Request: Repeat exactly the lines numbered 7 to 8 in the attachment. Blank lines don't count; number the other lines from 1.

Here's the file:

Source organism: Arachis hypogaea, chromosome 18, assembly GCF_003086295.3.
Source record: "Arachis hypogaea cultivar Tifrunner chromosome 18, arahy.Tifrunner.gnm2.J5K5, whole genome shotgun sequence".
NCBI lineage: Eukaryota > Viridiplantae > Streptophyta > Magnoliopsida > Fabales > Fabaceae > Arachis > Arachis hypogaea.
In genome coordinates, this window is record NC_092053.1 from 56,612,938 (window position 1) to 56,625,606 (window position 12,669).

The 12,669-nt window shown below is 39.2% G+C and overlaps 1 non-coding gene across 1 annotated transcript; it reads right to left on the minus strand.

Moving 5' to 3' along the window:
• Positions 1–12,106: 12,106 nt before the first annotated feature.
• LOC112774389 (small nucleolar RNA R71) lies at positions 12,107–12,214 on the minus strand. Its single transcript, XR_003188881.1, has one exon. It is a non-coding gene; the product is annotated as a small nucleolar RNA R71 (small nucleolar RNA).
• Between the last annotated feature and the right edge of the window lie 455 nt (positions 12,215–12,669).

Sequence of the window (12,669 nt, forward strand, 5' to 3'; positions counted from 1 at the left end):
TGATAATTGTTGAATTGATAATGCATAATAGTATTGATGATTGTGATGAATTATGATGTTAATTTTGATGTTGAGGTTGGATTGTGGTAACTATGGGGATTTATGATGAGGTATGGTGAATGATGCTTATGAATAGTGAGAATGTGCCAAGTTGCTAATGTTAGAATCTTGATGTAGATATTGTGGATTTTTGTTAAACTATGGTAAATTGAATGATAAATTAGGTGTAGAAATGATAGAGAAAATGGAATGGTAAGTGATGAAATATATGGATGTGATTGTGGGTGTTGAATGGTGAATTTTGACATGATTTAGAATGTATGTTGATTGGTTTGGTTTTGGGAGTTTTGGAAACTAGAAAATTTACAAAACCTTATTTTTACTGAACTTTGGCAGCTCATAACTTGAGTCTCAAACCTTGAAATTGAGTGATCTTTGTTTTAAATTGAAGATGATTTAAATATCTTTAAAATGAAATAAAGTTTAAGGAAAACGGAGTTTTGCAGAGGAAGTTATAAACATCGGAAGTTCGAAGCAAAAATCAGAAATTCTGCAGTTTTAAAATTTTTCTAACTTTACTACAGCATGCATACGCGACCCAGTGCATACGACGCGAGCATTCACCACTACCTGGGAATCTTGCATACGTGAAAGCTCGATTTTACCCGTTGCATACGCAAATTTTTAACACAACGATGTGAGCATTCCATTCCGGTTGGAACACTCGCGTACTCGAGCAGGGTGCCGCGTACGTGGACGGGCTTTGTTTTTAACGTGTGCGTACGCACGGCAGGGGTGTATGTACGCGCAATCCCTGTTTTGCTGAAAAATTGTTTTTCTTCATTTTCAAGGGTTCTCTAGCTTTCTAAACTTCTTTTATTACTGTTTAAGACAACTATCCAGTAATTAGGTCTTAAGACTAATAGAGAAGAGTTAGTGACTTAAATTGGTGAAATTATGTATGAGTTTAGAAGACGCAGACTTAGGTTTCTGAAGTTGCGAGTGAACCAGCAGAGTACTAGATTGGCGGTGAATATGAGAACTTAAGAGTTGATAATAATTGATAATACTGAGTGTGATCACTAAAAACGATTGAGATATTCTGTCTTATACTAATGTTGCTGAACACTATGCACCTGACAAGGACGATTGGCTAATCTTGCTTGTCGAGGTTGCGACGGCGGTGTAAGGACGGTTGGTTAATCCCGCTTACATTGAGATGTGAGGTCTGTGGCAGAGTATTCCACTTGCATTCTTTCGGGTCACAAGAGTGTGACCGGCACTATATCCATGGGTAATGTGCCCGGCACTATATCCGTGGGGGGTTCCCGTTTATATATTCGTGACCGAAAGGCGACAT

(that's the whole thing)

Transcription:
• Positions 1–12,106: 12,106 nt before the first annotated feature.
• LOC112774389 (small nucleolar RNA R71) lies at positions 12,107–12,214 on the minus strand. Its single transcript, XR_003188881.1, has one exon. It is a non-coding gene; the product is annotated as a small nucleolar RNA R71 (small nucleolar RNA).